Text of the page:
Five Feminist Movies Your Kids Should See

Posted in the Minneapolis Forum

Awful Truth

Saint Paul, MN

#1 Feb 11, 2013
It’s always refreshing to see family-friendly films that give positive portrayals of girls and women. Too often, it seems, girl characters are pigeonholed into predictable stereotypes or are virtually absent from a world of proactive, funny males. The majority of family classics, even some highly enjoyable ones, are pretty boy-heavy (think Home Alone, Willy Wonka & the Chocolate Factory, The Little Rascals, Richie Rich, Toy Story) and others tend to show women as some sort of “damsel in distress” needing a prince charming (think Cinderella, Aladdin, The Little Mermaid). The following five movies are my personal favorites for kids because they feature multi-dimensional, strong, and proactive female characters, and give a much more realistic message to kids about how awesome girls really are:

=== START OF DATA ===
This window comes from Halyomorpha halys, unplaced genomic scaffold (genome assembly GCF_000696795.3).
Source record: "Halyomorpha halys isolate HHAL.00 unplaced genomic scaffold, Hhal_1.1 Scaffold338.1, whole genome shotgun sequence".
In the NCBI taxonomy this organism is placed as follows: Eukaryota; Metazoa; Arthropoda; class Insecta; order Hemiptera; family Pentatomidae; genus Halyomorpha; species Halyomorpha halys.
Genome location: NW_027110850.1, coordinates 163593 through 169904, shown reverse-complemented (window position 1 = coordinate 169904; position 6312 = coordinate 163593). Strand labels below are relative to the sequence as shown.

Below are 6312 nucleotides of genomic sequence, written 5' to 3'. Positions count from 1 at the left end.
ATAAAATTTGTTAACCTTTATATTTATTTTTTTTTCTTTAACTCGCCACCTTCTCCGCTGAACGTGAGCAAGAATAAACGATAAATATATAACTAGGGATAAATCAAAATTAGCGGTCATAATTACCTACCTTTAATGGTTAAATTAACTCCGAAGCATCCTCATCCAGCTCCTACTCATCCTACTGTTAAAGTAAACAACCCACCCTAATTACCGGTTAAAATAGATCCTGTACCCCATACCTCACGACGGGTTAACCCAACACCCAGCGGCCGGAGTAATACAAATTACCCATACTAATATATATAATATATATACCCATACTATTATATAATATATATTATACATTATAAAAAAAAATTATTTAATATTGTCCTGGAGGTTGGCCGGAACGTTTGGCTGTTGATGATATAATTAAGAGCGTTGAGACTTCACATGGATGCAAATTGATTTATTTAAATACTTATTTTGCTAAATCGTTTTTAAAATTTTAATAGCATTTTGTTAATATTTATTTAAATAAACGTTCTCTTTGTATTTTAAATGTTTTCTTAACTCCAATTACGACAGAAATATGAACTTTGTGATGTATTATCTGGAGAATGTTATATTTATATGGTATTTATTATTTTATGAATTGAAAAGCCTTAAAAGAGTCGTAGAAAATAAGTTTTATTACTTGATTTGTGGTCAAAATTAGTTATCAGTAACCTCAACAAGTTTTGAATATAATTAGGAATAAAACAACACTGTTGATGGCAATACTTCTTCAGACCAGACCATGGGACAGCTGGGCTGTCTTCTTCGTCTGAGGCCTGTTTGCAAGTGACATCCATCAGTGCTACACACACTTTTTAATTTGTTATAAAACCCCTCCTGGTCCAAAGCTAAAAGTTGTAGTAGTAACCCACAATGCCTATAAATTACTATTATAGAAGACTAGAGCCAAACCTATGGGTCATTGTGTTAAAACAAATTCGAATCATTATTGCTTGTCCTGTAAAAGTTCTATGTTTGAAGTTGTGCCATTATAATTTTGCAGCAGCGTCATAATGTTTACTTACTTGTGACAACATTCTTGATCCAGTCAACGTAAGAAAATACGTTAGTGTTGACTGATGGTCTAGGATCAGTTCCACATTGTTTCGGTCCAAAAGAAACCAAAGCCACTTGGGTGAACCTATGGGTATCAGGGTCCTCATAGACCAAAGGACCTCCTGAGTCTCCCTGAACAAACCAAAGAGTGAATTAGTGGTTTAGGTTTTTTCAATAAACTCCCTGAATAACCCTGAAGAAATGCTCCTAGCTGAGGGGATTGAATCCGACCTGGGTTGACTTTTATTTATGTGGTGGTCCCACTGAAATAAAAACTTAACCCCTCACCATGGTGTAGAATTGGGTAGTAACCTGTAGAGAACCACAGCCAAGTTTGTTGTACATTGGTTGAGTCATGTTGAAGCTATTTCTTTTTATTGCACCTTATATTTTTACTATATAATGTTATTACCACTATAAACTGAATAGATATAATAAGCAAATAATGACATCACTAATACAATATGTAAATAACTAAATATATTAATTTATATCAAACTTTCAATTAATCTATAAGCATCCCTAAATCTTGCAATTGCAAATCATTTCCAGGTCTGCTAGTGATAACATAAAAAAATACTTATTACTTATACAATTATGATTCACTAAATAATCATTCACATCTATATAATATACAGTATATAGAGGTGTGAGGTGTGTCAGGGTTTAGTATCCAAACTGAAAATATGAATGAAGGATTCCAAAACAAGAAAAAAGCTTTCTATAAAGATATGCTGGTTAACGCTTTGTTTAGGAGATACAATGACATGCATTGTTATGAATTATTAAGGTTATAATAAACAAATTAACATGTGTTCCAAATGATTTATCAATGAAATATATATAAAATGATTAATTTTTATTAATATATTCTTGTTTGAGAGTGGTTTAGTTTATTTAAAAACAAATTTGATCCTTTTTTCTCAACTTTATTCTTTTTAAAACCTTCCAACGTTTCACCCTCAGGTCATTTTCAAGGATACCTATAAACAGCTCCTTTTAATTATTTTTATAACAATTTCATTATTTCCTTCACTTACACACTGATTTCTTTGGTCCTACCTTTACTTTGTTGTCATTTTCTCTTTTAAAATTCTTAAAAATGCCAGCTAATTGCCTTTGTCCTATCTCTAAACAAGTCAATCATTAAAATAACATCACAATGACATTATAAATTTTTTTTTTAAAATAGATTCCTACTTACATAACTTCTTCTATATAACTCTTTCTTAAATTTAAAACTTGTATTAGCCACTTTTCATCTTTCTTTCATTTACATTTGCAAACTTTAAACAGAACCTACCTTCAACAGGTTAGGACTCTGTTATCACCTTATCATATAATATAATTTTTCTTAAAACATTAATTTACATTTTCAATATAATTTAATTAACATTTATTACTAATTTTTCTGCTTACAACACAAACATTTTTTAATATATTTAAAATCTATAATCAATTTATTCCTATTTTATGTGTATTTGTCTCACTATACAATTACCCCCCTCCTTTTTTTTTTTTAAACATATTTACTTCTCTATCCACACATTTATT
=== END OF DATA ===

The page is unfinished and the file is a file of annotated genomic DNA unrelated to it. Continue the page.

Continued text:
1) Tangled- Disney has taken a lot of heat for showing poor representations of women in most of their princess movies, and rightfully so. But Disney’s 2010 film Tangled offers a fresh alternative to the cartoon worlds of weak and vulnerable women-- Repunzel is assertive, goal-oriented, brave, and is the true hero of the movie. Often when female protagonists are represented as heroic in children’s movies their characters are masculinised in some way; she is either a token tomboy in a group of boys, uniquely physically strong, or generally ‘tough’—she can punch and kick her way out of trouble just like the boys can. However, Repunzel’s strength is that she is determined, kind, smart, thoughtful, resourceful, and compassionate, and with these qualities she is able to escape her tower and make her dreams come true (and yes, fall in love—but landing a man is never her goal, and happens only after they’ve developed a deep and sincere friendship).